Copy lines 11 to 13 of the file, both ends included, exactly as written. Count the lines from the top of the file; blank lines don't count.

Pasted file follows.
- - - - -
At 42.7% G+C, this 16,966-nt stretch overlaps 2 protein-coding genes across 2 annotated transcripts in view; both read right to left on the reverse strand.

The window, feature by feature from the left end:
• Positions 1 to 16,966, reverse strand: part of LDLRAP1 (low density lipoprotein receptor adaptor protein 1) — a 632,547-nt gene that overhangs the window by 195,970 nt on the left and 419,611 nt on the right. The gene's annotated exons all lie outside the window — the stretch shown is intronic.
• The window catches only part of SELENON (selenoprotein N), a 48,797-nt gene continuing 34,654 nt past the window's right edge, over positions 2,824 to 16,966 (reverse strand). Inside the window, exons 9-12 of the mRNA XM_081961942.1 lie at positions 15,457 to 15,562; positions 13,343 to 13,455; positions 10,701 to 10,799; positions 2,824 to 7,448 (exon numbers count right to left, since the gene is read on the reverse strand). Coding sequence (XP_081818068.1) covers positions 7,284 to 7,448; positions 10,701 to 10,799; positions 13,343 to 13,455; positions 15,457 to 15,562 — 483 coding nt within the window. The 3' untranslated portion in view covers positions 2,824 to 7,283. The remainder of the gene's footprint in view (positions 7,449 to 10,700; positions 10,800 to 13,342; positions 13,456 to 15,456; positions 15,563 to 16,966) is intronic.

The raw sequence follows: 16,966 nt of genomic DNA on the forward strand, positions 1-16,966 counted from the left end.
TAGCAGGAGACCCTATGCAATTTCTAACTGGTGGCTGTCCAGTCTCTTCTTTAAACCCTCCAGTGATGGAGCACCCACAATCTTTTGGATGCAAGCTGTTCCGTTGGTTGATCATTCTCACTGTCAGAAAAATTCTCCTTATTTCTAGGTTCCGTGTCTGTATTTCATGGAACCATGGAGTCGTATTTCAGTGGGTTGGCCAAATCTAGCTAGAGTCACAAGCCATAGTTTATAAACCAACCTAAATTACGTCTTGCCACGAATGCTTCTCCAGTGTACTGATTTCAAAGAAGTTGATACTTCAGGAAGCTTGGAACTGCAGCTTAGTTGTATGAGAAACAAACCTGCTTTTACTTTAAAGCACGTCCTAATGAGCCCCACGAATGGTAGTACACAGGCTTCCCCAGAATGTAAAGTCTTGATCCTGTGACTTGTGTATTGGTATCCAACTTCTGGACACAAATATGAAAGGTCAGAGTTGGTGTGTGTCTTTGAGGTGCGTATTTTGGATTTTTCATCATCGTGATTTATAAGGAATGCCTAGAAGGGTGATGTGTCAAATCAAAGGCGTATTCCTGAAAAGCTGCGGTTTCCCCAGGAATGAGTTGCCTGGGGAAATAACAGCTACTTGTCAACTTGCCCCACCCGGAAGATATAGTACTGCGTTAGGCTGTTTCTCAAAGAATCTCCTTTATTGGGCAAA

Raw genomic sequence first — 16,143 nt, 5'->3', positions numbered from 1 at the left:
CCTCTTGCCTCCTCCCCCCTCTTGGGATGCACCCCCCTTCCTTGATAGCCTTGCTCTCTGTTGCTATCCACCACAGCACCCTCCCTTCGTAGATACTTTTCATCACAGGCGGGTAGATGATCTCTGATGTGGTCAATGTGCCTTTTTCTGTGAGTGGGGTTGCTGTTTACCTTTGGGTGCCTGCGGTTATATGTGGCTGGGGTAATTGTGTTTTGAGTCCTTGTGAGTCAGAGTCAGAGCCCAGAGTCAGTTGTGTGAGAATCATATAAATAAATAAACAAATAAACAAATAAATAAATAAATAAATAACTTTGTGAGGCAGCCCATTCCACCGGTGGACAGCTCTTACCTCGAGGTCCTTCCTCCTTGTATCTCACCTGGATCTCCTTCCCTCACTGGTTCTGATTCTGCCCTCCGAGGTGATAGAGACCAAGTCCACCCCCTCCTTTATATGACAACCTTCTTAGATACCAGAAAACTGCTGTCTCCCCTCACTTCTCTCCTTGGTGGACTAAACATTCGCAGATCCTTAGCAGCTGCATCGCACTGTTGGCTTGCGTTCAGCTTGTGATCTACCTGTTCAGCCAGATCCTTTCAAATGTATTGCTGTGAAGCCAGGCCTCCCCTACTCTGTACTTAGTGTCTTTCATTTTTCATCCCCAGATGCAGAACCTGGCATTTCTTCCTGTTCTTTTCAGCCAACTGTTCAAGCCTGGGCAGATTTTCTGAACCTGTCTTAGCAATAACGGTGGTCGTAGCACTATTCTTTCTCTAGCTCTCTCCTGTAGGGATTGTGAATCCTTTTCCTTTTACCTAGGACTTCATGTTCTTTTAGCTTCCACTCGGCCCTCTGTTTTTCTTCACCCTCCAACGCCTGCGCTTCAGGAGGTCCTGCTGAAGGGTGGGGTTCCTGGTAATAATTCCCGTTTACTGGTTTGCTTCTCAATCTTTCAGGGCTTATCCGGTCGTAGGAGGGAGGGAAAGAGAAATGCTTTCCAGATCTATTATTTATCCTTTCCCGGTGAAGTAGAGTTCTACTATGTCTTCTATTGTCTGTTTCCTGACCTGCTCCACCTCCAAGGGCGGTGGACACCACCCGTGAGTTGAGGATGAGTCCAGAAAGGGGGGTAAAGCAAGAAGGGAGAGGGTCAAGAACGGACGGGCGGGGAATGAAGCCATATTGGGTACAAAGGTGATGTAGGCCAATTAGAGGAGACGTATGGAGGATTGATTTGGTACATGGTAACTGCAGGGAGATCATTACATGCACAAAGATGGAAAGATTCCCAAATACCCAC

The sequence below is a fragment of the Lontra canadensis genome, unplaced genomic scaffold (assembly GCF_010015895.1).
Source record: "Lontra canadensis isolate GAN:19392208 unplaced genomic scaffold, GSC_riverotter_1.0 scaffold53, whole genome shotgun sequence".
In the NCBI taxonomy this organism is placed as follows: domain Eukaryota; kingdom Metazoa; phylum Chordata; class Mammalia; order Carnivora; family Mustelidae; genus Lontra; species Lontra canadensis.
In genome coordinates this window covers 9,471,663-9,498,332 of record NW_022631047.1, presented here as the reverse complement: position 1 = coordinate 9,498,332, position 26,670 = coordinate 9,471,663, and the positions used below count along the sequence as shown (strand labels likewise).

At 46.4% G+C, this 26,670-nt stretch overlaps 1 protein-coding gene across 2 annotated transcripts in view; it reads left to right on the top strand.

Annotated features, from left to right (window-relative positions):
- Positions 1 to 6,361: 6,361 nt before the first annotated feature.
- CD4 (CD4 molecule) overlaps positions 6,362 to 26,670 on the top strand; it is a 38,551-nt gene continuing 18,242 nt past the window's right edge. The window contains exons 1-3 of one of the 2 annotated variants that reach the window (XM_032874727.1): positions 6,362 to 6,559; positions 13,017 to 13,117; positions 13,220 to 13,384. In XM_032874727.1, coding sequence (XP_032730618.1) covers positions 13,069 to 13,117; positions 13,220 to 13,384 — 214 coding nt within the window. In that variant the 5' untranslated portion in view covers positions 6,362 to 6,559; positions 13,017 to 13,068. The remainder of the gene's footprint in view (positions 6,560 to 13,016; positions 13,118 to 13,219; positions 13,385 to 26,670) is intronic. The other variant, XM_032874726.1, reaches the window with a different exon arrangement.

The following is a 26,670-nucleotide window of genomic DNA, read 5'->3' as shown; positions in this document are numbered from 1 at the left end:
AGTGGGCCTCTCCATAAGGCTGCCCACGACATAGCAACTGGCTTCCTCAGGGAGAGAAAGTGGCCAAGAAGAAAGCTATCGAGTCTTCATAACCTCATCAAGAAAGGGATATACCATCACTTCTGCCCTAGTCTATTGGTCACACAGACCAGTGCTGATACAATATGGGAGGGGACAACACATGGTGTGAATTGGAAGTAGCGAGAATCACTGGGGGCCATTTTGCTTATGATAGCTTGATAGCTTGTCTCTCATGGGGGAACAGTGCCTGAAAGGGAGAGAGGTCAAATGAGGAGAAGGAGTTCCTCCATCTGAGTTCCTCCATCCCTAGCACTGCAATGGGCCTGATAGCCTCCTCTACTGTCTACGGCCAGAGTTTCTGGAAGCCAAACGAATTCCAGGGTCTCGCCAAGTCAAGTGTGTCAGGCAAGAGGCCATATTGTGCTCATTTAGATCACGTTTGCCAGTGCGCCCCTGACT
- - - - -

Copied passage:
In the NCBI taxonomy this organism is placed as follows: domain Eukaryota; kingdom Metazoa; phylum Chordata; class Mammalia; order Carnivora; family Mustelidae; genus Lontra; species Lontra canadensis.
In genome coordinates this window covers 9,471,663-9,498,332 of record NW_022631047.1, presented here as the reverse complement: position 1 = coordinate 9,498,332, position 26,670 = coordinate 9,471,663, and the positions used below count along the sequence as shown (strand labels likewise).

At 46.4% G+C, this 26,670-nt stretch overlaps 1 protein-coding gene across 2 annotated transcripts in view; it reads left to right on the top strand.